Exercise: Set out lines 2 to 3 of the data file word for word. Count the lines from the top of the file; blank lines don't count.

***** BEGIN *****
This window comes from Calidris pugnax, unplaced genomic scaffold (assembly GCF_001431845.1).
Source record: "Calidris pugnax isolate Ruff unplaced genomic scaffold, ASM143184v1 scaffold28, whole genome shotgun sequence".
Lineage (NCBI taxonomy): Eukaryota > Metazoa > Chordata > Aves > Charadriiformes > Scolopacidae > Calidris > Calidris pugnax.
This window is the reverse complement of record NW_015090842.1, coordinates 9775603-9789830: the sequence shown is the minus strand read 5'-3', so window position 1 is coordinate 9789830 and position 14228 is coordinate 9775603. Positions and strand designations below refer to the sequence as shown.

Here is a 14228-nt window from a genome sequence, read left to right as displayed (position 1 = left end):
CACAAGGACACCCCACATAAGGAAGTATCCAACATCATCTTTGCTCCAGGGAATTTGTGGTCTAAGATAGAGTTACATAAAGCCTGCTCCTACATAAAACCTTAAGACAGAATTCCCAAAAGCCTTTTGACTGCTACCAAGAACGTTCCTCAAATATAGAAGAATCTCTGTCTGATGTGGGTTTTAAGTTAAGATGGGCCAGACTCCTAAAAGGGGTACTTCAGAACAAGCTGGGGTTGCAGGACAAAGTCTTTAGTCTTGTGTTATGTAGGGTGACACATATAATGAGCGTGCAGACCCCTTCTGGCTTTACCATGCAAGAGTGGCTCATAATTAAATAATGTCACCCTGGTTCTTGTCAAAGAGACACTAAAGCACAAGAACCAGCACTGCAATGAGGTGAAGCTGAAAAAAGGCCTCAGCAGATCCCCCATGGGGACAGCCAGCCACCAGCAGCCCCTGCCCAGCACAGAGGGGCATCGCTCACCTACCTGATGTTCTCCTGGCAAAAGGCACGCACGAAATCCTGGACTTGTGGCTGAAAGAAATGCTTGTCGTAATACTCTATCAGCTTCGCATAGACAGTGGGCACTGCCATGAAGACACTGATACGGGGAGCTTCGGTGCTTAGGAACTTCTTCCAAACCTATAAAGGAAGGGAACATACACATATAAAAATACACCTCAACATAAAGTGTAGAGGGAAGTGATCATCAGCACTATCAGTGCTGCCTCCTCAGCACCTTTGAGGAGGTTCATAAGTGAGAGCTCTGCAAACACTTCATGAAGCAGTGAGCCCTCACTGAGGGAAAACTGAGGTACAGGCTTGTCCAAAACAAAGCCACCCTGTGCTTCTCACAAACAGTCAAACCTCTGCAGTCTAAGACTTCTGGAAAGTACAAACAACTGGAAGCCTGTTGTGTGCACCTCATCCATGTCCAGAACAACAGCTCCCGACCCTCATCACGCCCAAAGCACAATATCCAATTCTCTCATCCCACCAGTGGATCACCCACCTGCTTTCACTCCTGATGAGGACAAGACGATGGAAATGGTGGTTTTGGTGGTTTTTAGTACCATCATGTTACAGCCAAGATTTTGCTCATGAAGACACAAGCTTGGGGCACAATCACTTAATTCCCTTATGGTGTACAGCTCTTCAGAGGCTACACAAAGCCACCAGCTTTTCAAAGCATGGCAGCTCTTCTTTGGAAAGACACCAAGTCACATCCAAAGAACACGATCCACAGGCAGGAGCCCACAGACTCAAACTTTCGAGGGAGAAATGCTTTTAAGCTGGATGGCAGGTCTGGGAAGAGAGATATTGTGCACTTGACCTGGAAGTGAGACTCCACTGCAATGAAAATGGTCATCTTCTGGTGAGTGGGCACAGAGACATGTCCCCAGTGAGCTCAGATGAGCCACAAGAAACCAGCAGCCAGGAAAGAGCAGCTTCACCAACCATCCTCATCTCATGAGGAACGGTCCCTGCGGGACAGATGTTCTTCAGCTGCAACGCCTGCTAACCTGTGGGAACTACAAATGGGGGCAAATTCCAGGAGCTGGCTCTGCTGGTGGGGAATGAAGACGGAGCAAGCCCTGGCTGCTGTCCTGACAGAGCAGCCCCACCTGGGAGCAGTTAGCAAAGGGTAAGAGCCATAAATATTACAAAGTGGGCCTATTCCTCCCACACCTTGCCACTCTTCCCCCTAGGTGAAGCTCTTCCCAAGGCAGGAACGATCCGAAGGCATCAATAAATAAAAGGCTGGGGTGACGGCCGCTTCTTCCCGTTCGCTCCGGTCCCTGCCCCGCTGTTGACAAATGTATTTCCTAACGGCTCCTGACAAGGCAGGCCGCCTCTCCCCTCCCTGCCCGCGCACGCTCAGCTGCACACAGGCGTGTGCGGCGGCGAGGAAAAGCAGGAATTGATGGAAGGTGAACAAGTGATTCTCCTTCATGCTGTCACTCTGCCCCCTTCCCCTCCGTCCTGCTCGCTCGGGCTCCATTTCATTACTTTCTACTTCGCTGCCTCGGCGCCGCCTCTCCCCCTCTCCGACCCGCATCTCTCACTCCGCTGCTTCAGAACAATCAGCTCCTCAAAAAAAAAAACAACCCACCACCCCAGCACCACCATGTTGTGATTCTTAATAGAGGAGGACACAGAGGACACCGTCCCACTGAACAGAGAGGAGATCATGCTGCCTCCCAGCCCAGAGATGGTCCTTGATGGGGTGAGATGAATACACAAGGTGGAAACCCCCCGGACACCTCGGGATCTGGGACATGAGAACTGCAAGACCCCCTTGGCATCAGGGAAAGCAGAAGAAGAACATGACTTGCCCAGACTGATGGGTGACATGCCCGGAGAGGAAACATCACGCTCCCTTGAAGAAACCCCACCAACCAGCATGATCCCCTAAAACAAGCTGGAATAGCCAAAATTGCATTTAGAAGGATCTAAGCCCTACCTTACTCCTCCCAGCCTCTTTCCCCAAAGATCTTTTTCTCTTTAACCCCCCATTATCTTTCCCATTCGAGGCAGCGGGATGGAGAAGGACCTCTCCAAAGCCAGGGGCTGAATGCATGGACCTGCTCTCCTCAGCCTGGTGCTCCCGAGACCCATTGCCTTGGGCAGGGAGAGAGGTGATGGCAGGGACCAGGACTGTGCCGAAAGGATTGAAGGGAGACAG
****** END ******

Source record: "Calidris pugnax isolate Ruff unplaced genomic scaffold, ASM143184v1 scaffold28, whole genome shotgun sequence".
Lineage (NCBI taxonomy): Eukaryota > Metazoa > Chordata > Aves > Charadriiformes > Scolopacidae > Calidris > Calidris pugnax.